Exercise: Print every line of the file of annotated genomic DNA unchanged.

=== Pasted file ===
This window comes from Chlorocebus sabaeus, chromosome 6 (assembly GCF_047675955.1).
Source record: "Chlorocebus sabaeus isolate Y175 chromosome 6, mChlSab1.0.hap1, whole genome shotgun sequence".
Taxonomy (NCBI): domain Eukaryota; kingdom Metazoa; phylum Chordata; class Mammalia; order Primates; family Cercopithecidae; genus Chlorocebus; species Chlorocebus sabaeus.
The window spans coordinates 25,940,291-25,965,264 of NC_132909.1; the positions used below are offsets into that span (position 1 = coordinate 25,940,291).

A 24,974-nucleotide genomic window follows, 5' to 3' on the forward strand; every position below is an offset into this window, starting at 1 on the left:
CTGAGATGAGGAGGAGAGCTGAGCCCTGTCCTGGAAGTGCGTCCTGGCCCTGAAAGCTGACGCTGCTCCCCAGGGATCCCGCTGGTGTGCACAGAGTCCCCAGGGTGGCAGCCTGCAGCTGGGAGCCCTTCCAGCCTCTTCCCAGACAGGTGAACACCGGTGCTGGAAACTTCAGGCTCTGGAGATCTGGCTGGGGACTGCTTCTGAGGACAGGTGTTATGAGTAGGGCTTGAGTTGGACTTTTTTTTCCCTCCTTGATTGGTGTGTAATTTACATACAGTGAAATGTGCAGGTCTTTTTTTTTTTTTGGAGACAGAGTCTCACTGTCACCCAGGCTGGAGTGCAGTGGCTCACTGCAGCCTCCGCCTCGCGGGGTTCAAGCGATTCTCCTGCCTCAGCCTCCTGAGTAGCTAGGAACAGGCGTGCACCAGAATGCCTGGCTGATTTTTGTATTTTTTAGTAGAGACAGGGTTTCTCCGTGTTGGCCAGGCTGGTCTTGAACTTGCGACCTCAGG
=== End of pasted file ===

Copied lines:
This window comes from Chlorocebus sabaeus, chromosome 6 (assembly GCF_047675955.1).
Source record: "Chlorocebus sabaeus isolate Y175 chromosome 6, mChlSab1.0.hap1, whole genome shotgun sequence".
Taxonomy (NCBI): domain Eukaryota; kingdom Metazoa; phylum Chordata; class Mammalia; order Primates; family Cercopithecidae; genus Chlorocebus; species Chlorocebus sabaeus.
The window spans coordinates 25,940,291-25,965,264 of NC_132909.1; the positions used below are offsets into that span (position 1 = coordinate 25,940,291).

A 24,974-nucleotide genomic window follows, 5' to 3' on the forward strand; every position below is an offset into this window, starting at 1 on the left:
CTGAGATGAGGAGGAGAGCTGAGCCCTGTCCTGGAAGTGCGTCCTGGCCCTGAAAGCTGACGCTGCTCCCCAGGGATCCCGCTGGTGTGCACAGAGTCCCCAGGGTGGCAGCCTGCAGCTGGGAGCCCTTCCAGCCTCTTCCCAGACAGGTGAACACCGGTGCTGGAAACTTCAGGCTCTGGAGATCTGGCTGGGGACTGCTTCTGAGGACAGGTGTTATGAGTAGGGCTTGAGTTGGACTTTTTTTTCCCTCCTTGATTGGTGTGTAATTTACATACAGTGAAATGTGCAGGTCTTTTTTTTTTTTTGGAGACAGAGTCTCACTGTCACCCAGGCTGGAGTGCAGTGGCTCACTGCAGCCTCCGCCTCGCGGGGTTCAAGCGATTCTCCTGCCTCAGCCTCCTGAGTAGCTAGGAACAGGCGTGCACCAGAATGCCTGGCTGATTTTTGTATTTTTTAGTAGAGACAGGGTTTCTCCGTGTTGGCCAGGCTGGTCTTGAACTTGCGACCTCAGG